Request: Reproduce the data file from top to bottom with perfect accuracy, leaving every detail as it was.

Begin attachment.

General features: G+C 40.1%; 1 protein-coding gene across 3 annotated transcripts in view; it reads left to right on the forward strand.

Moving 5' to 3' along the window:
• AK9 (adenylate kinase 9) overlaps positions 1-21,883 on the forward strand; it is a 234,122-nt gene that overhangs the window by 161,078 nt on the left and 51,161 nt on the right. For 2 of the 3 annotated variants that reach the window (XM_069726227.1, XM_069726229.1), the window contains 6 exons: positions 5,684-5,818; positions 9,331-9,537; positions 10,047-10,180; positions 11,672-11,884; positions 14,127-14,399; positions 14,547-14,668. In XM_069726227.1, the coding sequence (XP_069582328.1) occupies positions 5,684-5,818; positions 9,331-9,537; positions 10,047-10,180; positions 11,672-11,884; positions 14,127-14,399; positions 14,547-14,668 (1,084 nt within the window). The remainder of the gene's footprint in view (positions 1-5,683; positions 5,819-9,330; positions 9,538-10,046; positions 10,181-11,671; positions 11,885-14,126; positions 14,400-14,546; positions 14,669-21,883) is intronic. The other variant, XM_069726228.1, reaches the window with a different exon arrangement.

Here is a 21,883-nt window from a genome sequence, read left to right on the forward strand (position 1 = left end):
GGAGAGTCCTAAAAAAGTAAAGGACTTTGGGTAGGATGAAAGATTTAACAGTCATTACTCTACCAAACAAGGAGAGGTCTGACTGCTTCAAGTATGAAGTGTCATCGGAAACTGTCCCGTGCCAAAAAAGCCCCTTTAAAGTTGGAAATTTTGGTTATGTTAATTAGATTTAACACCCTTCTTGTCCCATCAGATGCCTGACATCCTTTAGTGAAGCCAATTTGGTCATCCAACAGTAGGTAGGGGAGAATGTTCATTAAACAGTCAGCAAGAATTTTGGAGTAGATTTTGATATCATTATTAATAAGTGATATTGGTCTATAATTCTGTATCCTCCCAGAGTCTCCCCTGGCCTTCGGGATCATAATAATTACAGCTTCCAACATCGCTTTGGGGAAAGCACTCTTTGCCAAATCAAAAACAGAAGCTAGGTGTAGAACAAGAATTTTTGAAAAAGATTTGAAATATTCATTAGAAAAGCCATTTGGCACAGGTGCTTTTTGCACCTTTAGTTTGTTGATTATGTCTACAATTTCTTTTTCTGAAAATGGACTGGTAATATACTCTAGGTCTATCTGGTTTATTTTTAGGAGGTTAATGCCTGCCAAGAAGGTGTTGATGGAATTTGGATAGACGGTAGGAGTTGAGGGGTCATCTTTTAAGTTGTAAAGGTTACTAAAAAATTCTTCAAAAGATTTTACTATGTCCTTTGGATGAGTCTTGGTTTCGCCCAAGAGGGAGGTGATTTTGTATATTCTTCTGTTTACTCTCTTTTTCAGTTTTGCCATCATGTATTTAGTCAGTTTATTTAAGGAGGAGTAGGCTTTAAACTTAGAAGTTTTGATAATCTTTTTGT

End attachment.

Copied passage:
General features: G+C 40.1%; 1 protein-coding gene across 3 annotated transcripts in view; it reads left to right on the forward strand.

Moving 5' to 3' along the window:
• AK9 (adenylate kinase 9) overlaps positions 1-21,883 on the forward strand; it is a 234,122-nt gene that overhangs the window by 161,078 nt on the left and 51,161 nt on the right. For 2 of the 3 annotated variants that reach the window (XM_069726227.1, XM_069726229.1), the window contains 6 exons: positions 5,684-5,818; positions 9,331-9,537; positions 10,047-10,180; positions 11,672-11,884; positions 14,127-14,399; positions 14,547-14,668. In XM_069726227.1, the coding sequence (XP_069582328.1) occupies positions 5,684-5,818; positions 9,331-9,537; positions 10,047-10,180; positions 11,672-11,884; positions 14,127-14,399; positions 14,547-14,668 (1,084 nt within the window). The remainder of the gene's footprint in view (positions 1-5,683; positions 5,819-9,330; positions 9,538-10,046; positions 10,181-11,671; positions 11,885-14,126; positions 14,400-14,546; positions 14,669-21,883) is intronic. The other variant, XM_069726228.1, reaches the window with a different exon arrangement.

Here is a 21,883-nt window from a genome sequence, read left to right on the forward strand (position 1 = left end):
GGAGAGTCCTAAAAAAGTAAAGGACTTTGGGTAGGATGAAAGATTTAACAGTCATTACTCTACCAAACAAGGAGAGGTCTGACTGCTTCAAGTATGAAGTGTCATCGGAAACTGTCCCGTGCCAAAAAAGCCCCTTTAAAGTTGGAAATTTTGGTTATGTTAATTAGATTTAACACCCTTCTTGTCCCATCAGATGCCTGACATCCTTTAGTGAAGCCAATTTGGTCATCCAACAGTAGGTAGGGGAGAATGTTCATTAAACAGTCAGCAAGAATTTTGGAGTAGATTTTGATATCATTATTAATAAGTGATATTGGTCTATAATTCTGTATCCTCCCAGAGTCTCCCCTGGCCTTCGGGATCATAATAATTACAGCTTCCAACATCGCTTTGGGGAAAGCACTCTTTGCCAAATCAAAAACAGAAGCTAGGTGTAGAACAAGAATTTTTGAAAAAGATTTGAAATATTCATTAGAAAAGCCATTTGGCACAGGTGCTTTTTGCACCTTTAGTTTGTTGATTATGTCTACAATTTCTTTTTCTGAAAATGGACTGGTAATATACTCTAGGTCTATCTGGTTTATTTTTAGGAGGTTAATGCCTGCCAAGAAGGTGTTGATGGAATTTGGATAGACGGTAGGAGTTGAGGGGTCATCTTTTAAGTTGTAAAGGTTACTAAAAAATTCTTCAAAAGATTTTACTATGTCCTTTGGATGAGTCTTGGTTTCGCCCAAGAGGGAGGTGATTTTGTATATTCTTCTGTTTACTCTCTTTTTCAGTTTTGCCATCATGTATTTAGTCAGTTTATTTAAGGAGGAGTAGGCTTTAAACTTAGAAGTTTTGATAATCTTTTTGT